Despite much talk in the popular media and among politicians and policymakers about “e-learning” or distance education, the reality is that most students in K-12 seldom experience true distance education, which is when learning interactions are entirely mediated by information and communications technology. The more typical experience is blended learning, which combines elements of both traditional face-to-face classroom-based learning with e-learning.
A report released this week identified six emerging models for blended learning in K-12…
The report [was] authored by the Innosight Institute, a research firm focused on education and healthcare, and co-produced with the Charter School Growth Fund, a group that invests in charter school management organizations…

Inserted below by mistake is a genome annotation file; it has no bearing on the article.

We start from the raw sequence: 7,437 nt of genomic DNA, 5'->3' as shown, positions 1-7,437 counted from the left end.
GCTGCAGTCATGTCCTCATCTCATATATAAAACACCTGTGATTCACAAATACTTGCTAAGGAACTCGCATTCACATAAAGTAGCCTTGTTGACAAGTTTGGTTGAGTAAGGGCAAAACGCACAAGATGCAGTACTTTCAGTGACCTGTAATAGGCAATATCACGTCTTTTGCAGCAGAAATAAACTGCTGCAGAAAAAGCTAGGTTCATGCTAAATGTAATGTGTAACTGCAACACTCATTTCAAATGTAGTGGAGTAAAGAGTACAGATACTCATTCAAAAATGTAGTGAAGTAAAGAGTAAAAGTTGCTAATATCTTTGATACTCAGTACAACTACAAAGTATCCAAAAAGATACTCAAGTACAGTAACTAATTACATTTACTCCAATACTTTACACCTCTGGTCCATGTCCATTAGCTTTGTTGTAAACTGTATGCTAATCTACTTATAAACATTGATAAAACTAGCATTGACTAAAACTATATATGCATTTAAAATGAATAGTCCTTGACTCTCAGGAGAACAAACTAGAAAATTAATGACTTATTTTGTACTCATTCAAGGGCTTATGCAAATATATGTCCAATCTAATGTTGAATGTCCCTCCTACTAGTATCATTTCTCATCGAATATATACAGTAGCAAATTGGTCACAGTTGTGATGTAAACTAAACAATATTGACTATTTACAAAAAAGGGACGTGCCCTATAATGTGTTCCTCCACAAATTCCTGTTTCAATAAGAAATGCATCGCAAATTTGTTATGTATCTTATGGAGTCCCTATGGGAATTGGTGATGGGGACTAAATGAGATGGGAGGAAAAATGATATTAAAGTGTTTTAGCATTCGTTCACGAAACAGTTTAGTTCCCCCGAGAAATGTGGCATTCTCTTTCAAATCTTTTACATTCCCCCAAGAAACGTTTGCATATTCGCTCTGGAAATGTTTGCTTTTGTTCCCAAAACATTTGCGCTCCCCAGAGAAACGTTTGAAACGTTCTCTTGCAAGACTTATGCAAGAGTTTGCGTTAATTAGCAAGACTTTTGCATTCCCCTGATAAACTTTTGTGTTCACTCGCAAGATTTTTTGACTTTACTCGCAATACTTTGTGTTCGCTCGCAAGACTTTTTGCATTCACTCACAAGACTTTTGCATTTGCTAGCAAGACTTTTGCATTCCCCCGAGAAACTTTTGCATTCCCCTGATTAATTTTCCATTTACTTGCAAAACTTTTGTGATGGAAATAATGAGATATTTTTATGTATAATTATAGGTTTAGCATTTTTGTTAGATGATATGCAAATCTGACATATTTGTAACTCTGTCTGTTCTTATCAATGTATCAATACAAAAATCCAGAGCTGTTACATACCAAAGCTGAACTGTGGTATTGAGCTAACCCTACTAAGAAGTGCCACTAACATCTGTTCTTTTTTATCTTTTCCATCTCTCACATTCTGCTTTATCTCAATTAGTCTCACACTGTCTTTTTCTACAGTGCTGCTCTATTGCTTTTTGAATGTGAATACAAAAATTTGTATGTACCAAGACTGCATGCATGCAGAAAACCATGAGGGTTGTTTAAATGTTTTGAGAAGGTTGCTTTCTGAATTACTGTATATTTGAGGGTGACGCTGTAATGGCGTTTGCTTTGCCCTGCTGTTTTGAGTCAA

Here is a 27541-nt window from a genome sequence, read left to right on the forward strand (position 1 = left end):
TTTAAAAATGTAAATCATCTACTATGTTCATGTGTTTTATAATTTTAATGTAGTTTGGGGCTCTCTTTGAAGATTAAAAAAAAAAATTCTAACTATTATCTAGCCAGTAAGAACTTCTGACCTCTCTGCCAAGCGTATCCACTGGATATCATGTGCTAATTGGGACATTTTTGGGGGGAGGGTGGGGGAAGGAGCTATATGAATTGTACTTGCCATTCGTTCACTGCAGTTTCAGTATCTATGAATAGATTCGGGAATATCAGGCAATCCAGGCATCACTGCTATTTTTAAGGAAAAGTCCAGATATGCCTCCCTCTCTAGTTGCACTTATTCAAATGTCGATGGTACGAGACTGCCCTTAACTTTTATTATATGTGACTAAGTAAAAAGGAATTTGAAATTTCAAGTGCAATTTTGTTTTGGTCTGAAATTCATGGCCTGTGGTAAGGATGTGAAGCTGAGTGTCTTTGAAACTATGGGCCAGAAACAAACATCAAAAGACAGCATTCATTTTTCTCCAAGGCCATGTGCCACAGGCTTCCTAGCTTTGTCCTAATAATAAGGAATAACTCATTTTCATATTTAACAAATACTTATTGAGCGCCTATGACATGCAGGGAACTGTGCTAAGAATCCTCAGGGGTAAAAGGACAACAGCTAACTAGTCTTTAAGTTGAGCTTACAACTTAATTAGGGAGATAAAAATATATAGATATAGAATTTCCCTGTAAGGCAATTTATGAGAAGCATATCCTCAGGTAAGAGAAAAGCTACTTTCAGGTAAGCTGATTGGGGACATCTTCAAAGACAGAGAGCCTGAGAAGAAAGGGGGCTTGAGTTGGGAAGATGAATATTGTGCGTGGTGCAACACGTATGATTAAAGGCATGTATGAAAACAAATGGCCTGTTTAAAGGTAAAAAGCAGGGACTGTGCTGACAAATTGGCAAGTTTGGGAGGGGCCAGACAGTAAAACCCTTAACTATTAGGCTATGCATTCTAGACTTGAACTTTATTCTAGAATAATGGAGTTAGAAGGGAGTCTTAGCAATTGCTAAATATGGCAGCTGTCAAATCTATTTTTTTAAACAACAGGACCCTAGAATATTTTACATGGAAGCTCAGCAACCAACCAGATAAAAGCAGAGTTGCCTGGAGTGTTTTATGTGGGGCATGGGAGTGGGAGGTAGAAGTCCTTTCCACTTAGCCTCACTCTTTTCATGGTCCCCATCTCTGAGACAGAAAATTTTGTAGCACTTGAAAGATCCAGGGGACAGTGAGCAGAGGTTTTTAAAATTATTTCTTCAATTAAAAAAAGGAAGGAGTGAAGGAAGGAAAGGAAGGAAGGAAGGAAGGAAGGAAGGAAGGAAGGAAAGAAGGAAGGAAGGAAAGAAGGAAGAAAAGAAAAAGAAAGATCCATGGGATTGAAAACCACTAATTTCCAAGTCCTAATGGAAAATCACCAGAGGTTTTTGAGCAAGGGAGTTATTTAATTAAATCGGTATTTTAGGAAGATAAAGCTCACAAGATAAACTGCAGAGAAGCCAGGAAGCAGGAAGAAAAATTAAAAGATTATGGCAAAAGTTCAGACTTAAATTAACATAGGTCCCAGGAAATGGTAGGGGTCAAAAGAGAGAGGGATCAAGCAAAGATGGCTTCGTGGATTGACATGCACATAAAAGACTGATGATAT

The six models identified in the report included:
- Face-to-face driver: a teacher in a traditional classroom instructional setting employs online learning for remediation or supplemental instruction;
- Rotation: students move back and forth between online and classroom instruction;
- Flex: the curriculum is delivered primarily through an online platform, with teachers providing onsite support;
- Online lab: an online course is delivered in a physical classroom or computer lab;
- Self-blend: students choose on their own which courses they take online to supplement their schools’ offerings; and
- Online driver: courses are primarily online and physical facilities are used only for extracurricular activities, required check-ins, or similar functions.
The full report is available here (PDF).